Table 3

Possible impact of aspects of existing and imminent immigration law on the mental health of refugee children

Policy aspectsDescription and backgroundExample of possible impact on children
DispersalRefers to a forced resettlement of asylum seekers If a refugee decides not to move they then lose entitlement to benefits and accommodationYet one more forced relocation for children and moves children away from a school they might have settled in Can be moved to an area without important statutory and non-statutory services
Accommodation centresNew pilot policy to build three accommodation centres for up to 750 asylum seekers to live until their status is determinedChildren for first six months to be educated on these sites and away from mainstream education
Reporting centresCentres to be set up throughout the country, where refugees will have to report in person at regular intervalsAdds to the uncertainty of the refugee determination process and inability of families to settle, as each reporting time might imply sudden departure to an unknown destination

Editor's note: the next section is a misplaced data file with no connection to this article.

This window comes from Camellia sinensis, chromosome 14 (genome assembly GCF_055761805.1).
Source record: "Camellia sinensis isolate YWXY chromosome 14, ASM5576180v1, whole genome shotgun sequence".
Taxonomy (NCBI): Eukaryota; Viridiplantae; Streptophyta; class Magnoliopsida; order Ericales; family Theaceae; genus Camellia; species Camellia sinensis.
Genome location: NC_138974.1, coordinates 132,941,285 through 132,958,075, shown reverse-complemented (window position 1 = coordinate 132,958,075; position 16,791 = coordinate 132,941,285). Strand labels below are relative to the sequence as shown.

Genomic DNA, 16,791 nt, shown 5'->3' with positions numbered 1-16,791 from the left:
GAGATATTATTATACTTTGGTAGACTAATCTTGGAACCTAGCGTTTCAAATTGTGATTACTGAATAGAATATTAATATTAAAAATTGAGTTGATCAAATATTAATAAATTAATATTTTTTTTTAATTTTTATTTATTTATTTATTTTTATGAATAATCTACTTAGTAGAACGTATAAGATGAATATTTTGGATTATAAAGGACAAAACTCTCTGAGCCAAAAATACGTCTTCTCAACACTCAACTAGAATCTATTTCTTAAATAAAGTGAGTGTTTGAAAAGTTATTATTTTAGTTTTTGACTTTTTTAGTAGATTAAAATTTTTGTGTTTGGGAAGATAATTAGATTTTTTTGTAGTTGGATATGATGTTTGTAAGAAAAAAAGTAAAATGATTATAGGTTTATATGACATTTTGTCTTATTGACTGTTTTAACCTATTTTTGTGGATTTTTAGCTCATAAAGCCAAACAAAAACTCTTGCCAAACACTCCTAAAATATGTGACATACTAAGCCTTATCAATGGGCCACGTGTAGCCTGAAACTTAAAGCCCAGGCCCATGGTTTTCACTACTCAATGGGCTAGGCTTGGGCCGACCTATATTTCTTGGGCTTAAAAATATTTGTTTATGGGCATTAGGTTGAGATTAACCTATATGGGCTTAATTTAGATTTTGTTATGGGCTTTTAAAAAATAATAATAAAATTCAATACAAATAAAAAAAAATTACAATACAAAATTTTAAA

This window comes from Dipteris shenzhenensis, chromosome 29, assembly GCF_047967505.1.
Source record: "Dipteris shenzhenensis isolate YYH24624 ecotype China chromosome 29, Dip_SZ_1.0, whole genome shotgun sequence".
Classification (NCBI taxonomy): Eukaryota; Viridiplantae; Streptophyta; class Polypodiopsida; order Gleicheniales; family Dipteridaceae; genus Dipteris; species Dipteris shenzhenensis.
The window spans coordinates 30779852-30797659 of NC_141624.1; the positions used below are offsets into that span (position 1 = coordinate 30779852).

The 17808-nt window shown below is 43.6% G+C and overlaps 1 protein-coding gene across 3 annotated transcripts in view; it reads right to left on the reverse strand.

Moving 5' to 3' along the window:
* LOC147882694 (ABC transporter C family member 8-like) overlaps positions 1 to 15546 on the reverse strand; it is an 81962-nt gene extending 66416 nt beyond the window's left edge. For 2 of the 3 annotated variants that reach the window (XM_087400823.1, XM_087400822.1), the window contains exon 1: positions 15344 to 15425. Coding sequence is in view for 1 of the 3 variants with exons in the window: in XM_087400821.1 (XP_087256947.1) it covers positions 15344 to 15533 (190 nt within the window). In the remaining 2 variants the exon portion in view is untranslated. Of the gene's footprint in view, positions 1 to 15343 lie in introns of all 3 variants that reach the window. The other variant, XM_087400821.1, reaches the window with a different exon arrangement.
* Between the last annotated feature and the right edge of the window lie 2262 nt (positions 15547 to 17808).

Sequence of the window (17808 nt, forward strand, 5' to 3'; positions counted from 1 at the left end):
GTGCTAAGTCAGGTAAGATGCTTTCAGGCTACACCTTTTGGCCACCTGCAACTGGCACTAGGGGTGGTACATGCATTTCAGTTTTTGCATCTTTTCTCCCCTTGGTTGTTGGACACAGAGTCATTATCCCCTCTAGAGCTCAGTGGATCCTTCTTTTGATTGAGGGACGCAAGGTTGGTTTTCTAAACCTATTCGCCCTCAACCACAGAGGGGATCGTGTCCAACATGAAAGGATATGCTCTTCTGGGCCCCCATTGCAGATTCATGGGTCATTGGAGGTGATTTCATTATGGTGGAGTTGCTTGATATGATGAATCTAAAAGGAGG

Detention centresThe government goal is to be able to detain up to 4000 asylum seekers. In 2001, four new detention centres were built, increasing the total in the UK to eightDetention of children under the age of 16 is against British law; however, this is being increasingly ignored for asylum seeking children No statutory provision for those that are detained
Tighter immigration controlsPlacing a fine on carriers Improving border controls, e.g. gamma scannersGreater likelihood to turn to illegal and/or dangerous means to enter the country, and exposure to other forms of abuse by traffickers